A few miles shy of the Arctic Circle, we notice a spot at the side of the road where we park the RV and look out at the tundra. The landscape is beautifully bleak, mouse brown and dusty as kitty litter. Even a man with exceptional peripheral vision can’t take in the vista without turning his head several times. If the air wasn’t air you could breathe, you would think this land was land on a different planet.
Jim notices a patch of snow and begins making snowballs. Dan looks around for rocks to set up two tee markers at a ledge that looks out on the endless earth. I search for the clubs in the belly of the RV as a scraggly red fox, perhaps looking for scraps, stares me down from about 30 yards away – a distance I’d putt even if I was still on the fairway. Martin risks getting close to the beast and feeding him Garrett’s Popcorn.
The sun is high, like you see in Texas. The ribbon of road we’d unraveled parts the landscape like a snake on cement. You can see a convoy of trucks – maybe two, maybe three – in the distance. They look like toys and the dust that they raise looks like cotton.
Dan is the first to hit. His slice moves to the right and his ball flies about 250 yards. Yet, it looks like it’s been launched into space. Jim takes his place on the tee and swings clumsily, whiffing entirely. Sparks fly from the ground in which he’s pounded his tee but the ball doesn’t even quiver. “If I wasn’t afraid of going over the cliff, maybe I’d be able to hit it,” he says.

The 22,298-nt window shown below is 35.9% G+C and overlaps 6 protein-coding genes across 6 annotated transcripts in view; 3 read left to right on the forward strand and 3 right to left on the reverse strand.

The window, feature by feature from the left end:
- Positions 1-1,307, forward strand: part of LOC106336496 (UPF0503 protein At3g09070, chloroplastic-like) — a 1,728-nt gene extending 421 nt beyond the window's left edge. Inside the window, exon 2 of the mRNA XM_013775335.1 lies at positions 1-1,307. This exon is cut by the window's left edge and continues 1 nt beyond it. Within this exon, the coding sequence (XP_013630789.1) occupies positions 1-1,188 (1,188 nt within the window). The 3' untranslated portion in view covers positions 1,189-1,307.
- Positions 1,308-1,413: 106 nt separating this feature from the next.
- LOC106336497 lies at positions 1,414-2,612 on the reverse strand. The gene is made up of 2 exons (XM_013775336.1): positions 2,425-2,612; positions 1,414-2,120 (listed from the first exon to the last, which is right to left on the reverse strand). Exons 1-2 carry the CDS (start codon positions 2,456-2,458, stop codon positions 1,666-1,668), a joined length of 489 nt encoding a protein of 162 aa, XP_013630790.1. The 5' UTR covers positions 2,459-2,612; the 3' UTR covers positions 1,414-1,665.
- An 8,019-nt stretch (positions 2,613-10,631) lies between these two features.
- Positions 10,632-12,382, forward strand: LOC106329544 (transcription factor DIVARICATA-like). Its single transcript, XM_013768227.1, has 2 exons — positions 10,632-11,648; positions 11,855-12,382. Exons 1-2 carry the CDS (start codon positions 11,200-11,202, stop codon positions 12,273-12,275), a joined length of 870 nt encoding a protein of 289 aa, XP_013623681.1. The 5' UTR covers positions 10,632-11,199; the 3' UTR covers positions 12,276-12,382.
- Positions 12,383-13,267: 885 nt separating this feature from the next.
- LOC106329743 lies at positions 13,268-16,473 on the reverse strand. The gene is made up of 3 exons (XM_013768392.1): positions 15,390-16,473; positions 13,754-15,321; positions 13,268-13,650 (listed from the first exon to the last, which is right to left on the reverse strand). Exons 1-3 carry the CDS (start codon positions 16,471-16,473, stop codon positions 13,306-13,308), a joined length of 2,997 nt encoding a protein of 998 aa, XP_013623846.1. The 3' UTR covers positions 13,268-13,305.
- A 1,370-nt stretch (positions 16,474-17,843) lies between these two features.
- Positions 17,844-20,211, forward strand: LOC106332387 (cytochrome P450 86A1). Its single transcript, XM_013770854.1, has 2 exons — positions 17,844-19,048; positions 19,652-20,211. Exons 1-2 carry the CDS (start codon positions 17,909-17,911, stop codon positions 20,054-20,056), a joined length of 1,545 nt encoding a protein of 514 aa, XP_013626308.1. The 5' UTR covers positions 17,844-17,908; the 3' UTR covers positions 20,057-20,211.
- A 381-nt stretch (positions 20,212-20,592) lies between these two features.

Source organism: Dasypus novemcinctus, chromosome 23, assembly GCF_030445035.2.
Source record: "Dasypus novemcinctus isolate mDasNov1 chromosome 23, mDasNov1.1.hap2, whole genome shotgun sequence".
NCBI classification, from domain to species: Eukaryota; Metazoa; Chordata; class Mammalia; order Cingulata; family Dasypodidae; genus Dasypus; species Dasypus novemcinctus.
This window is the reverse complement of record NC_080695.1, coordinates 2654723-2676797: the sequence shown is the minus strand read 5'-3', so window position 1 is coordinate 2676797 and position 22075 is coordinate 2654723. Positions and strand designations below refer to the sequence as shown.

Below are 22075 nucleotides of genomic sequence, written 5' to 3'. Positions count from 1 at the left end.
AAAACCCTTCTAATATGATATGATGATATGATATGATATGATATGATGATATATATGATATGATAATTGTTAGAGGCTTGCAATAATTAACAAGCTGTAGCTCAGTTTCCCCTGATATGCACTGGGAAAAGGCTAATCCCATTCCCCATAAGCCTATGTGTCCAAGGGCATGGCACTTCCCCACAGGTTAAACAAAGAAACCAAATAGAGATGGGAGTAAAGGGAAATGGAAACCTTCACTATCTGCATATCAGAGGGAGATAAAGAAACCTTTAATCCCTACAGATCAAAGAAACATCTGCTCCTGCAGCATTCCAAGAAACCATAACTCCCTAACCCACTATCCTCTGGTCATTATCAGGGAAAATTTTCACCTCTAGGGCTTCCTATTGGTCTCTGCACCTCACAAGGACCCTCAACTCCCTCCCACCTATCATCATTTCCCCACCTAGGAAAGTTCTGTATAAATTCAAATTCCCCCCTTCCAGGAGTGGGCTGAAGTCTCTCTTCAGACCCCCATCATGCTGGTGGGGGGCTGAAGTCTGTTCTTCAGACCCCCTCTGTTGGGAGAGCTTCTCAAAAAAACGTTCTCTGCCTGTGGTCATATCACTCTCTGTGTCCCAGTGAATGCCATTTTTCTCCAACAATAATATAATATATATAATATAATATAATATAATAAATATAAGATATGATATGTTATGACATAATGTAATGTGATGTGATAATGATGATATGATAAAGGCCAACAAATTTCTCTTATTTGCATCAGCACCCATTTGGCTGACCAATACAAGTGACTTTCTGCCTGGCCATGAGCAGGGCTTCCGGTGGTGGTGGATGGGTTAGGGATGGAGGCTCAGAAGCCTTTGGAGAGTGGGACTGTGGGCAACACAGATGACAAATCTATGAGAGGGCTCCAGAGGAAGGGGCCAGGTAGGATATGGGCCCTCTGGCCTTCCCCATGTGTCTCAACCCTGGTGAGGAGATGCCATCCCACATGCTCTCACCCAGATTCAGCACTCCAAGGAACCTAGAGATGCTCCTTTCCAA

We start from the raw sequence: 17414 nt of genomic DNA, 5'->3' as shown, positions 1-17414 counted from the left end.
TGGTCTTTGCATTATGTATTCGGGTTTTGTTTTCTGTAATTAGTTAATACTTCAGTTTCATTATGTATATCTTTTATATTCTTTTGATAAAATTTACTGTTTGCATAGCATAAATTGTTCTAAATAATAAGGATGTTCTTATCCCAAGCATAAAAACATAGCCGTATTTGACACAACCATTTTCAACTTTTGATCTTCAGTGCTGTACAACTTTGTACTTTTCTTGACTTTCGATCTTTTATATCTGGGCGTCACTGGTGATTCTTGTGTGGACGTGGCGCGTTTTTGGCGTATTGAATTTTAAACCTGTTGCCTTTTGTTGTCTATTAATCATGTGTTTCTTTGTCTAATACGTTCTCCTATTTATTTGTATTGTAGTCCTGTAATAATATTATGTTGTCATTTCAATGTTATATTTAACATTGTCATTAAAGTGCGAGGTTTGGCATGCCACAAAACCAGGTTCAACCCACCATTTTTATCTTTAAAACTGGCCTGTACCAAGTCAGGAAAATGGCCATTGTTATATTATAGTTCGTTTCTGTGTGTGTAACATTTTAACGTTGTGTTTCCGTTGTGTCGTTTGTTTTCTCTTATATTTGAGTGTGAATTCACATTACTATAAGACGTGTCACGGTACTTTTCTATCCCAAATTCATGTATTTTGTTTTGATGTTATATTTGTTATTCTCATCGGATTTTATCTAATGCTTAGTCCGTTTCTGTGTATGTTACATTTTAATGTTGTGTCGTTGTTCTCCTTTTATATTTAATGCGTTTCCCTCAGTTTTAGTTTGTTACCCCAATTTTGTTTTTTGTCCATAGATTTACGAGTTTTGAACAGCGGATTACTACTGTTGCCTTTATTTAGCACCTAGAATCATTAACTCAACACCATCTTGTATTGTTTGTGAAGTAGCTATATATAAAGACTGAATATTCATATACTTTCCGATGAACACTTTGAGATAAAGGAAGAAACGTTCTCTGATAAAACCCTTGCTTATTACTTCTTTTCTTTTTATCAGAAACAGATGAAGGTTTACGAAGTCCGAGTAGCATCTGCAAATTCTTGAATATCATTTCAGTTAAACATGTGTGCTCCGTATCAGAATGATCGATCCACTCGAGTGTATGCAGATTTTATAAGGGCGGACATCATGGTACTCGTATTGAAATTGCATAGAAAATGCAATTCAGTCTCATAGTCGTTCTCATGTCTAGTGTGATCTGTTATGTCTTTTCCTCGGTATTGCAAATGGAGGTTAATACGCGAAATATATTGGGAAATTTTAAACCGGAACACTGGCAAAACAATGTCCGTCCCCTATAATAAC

Martin slides down the steep precipice and takes a position directly in front of us. He wants us to hit while he films from below and we tell him a low shot could kill him. Unafraid for the first time this trip that something bad may occur, Dan elects to cooperate. He skulls one that sails past our director’s head like a bullet shot from a gun. I ask if the camera’s okay.
That shot done, I produce the idea to tee my ball up on the Dempster. We find a rubber-tipped mallet and pound a tee in the road. It won’t go into the ground firmly, but I settle on using it anyway – we, with our thoughts that the trip’s almost ended, and the ball, teetering on the crown of a small wooden peg, now the cast in a beautiful balancing act. It is do or die for the Titleist.
My club travels in a confident arc. The Cobra’s head meets the face of the Pro-V1 square in the center. I pure it. Upward and onward, the ball seeks a path like a rocket on sonar – straight as can be, covering the brittle, cool air hovering over the hard gravel highway with the heat of a missile. It bounces once, bounces twice and bounces and bounces until you can no longer see it. For all I know, it’s still bouncing.
Till Next Time,
Tags: Our Longest Drive
Contributions from writers and editors on the Golf Channel Digital team.
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